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SIFF Review: Burn Burn Burn

No one does black comedy quite like the Brits, though, in the case of Burn Burn Burn, it’s especially heavy on the black. The directorial debut from Chanya Button (who learned the ropes as an A.D. on the Harry Potter films), and written by Charlie Covell (her first feature script), is a road trip film about friendship, death, and the dangers of internalizing grief. Fortunately, it’s also peppered with dry British humor (or should I say humour?) to help the medicine go down.

Surprises from friends can be fun, but not in the case of sardonic party boy Dan (Jack Farthing), who springs his own funeral on his two best friends, Seph (Laura Charmichael, Downton Abbey) and Alex (Chloe Pirrie). As he explains in his video will, he was diagnosed with terminal cancer, but he wanted to spare them (and himself), the agony of watching him fade away. His last wish is for Seph and Alex to take him on a road trip, scattering his ashes in four meaningful places across the U.K. He has recorded an additional video for each stop that they are to play just before leaving a bit of him behind. His elevator pitch for this task is “Thelma and Louise meets Casper the Friendly Ghost.” At first, the girls are reluctant. But circumstances (Alex walking in on her girlfriend with another woman and Seph getting sacked from her job), suddenly make the idea of getting out of town seem a lot more appealing…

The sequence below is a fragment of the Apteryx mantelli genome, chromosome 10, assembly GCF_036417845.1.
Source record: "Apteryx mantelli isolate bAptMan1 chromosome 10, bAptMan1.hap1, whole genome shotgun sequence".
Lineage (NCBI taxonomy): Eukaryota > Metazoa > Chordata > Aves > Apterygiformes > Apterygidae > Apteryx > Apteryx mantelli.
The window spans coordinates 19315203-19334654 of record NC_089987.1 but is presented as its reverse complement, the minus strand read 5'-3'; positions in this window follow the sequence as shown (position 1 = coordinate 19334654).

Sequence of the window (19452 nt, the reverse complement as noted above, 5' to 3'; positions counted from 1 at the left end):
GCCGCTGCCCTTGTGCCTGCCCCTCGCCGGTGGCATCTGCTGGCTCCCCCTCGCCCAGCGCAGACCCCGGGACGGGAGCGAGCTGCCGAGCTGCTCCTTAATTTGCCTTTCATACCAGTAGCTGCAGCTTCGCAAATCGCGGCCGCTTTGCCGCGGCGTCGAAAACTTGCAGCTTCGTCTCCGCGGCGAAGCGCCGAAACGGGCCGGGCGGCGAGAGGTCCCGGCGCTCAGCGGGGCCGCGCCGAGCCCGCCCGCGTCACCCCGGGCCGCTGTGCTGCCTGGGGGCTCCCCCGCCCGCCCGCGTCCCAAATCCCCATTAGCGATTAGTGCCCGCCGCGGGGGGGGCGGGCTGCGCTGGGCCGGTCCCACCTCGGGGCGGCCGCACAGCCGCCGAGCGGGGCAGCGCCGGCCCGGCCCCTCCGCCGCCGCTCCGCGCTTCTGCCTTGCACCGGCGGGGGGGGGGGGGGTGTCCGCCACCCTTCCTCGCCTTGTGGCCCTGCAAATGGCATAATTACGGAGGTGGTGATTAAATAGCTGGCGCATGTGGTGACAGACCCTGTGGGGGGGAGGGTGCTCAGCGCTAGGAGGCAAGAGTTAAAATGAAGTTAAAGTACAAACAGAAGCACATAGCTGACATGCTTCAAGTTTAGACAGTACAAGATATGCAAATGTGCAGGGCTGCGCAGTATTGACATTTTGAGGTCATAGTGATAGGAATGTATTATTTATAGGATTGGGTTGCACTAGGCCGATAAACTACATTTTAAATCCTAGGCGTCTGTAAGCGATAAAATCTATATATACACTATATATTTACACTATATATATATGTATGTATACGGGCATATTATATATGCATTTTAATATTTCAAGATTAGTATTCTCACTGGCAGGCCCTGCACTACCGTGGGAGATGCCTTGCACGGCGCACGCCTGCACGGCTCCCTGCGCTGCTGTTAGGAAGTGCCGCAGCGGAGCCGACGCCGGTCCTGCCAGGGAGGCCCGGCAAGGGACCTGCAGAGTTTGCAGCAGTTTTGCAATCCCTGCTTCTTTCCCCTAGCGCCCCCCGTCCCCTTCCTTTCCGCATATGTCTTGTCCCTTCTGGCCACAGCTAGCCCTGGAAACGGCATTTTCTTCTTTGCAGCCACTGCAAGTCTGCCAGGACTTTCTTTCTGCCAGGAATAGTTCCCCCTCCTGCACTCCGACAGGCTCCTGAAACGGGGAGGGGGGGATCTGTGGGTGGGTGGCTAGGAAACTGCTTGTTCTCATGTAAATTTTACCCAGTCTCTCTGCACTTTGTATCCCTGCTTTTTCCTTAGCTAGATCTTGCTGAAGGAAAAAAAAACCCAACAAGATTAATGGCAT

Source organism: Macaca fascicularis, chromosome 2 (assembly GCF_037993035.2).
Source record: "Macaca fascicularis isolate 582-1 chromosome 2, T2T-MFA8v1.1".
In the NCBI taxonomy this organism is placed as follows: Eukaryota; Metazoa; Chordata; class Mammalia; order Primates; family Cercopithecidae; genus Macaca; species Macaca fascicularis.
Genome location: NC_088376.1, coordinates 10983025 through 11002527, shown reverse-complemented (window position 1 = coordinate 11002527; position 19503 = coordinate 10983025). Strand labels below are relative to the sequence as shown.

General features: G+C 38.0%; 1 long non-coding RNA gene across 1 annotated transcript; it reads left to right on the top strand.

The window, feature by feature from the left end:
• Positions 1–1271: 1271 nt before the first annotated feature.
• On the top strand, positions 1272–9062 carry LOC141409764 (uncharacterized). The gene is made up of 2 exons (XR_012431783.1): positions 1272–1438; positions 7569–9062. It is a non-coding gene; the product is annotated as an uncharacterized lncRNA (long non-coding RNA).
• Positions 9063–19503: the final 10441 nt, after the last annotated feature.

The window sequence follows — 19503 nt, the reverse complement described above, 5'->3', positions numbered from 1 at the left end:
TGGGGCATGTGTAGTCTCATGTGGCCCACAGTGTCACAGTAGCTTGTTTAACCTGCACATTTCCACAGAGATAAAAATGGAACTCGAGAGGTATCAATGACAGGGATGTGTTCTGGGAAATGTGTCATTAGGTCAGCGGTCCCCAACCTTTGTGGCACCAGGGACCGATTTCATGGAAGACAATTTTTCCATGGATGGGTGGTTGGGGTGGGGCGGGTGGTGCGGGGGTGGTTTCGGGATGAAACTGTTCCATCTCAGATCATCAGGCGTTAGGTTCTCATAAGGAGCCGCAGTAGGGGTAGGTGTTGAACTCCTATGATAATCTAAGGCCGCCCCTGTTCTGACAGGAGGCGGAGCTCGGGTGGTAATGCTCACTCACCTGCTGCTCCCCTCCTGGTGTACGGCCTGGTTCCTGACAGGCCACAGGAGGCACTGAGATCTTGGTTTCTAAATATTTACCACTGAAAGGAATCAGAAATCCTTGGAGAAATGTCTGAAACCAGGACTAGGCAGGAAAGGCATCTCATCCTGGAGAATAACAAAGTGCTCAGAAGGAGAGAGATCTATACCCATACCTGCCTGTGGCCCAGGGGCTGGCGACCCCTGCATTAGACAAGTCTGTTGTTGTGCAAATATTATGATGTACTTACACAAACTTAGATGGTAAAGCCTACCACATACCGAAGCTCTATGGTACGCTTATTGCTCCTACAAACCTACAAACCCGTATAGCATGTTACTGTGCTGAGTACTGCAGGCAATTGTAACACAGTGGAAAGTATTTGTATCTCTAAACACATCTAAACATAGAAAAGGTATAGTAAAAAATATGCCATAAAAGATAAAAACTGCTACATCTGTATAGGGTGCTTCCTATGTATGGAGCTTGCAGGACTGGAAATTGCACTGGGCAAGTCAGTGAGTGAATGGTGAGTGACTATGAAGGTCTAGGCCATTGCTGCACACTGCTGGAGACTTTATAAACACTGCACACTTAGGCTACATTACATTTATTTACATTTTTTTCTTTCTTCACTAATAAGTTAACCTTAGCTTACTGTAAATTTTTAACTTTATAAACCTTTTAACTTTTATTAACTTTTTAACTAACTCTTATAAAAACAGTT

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SIFF Review: The Pistol Shrimps

It’s no secret that women’s sports are considered second tier if not downright illegitimate. Many Seattleites, for example, are still bitter about losing our SuperSonics to Oklahoma. But they’re not so hard up for basketball that they’d consider attending the games of our WNBA team, the Seattle Storm. Giving some long overdue and well-deserved attention to female athletes is just one of the great aspects of Brent Hodge’s latest documentary, The Pistol Shrimps.

Adult recreational sports leagues are all the rage, but usually they’re for more, well, recreational sports, such as dodge ball and mini golf. The Pistol Shrimps (named for a sea creature who uses one giant claw to paralyze its enemies with a super sonic snap) are part of a women’s recreational basketball league in L.A. Hodge’s (I Am Chris Farley) third film follows this steadfast team of underdogs, comprised of women from various sectors of the entertainment industry, as they, for the first time, face the very real possibility of winning the division. It outlines their origins, including their floundering early seasons, and profiles select team members, interspersing their background with the story of the team’s journey to the 2015 league championship…

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SIFF Review: Slash

There is no shortage of coming-of-age films, but none that I’ve seen are quite as virtuous and laissez-faire as Clay Liford’s Slash, a feature-length remake of his 2012 short film. Julia (Hannah Marks, TVs Awkward) and Neil (Michael Johnson, TVs Teen Wolf) are social outcasts who bond over their mutual interest in writing Fan Fic – erotic stories featuring characters from popular culture (mostly films and books, but they do mention a subgenre involving real people). Both the characters and the film itself suggest that committing to a label isn’t necessary. Sexual fluidity is both natural and necessary in determining your predilections. Thanks to their hobby, neither character needs to practice sexuality in order to explore it. They are able to use their imaginations to work it all out. Neil chooses to write about Vanguard, a Star Trek-meets-Buck Rogers sci-fi novel series, while Julia prefers Fein, a series about warring elves. The result is a film that manages to remain light and endearing, whilst tackling the delicate subject of teenage sexuality…